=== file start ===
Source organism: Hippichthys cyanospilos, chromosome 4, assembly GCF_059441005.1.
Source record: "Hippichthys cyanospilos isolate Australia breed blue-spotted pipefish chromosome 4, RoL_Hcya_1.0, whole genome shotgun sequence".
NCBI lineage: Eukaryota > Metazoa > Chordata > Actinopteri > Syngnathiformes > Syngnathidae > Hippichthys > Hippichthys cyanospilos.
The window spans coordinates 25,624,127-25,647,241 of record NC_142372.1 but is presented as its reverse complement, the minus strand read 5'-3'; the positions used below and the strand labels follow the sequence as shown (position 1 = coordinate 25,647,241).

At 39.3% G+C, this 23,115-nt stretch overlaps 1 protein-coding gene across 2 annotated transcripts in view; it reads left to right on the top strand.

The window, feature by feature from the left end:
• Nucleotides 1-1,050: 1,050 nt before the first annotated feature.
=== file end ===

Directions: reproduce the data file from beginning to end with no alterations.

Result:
Source organism: Hippichthys cyanospilos, chromosome 4, assembly GCF_059441005.1.
Source record: "Hippichthys cyanospilos isolate Australia breed blue-spotted pipefish chromosome 4, RoL_Hcya_1.0, whole genome shotgun sequence".
NCBI lineage: Eukaryota > Metazoa > Chordata > Actinopteri > Syngnathiformes > Syngnathidae > Hippichthys > Hippichthys cyanospilos.
The window spans coordinates 25,624,127-25,647,241 of record NC_142372.1 but is presented as its reverse complement, the minus strand read 5'-3'; the positions used below and the strand labels follow the sequence as shown (position 1 = coordinate 25,647,241).

At 39.3% G+C, this 23,115-nt stretch overlaps 1 protein-coding gene across 2 annotated transcripts in view; it reads left to right on the top strand.

The window, feature by feature from the left end:
• Nucleotides 1-1,050: 1,050 nt before the first annotated feature.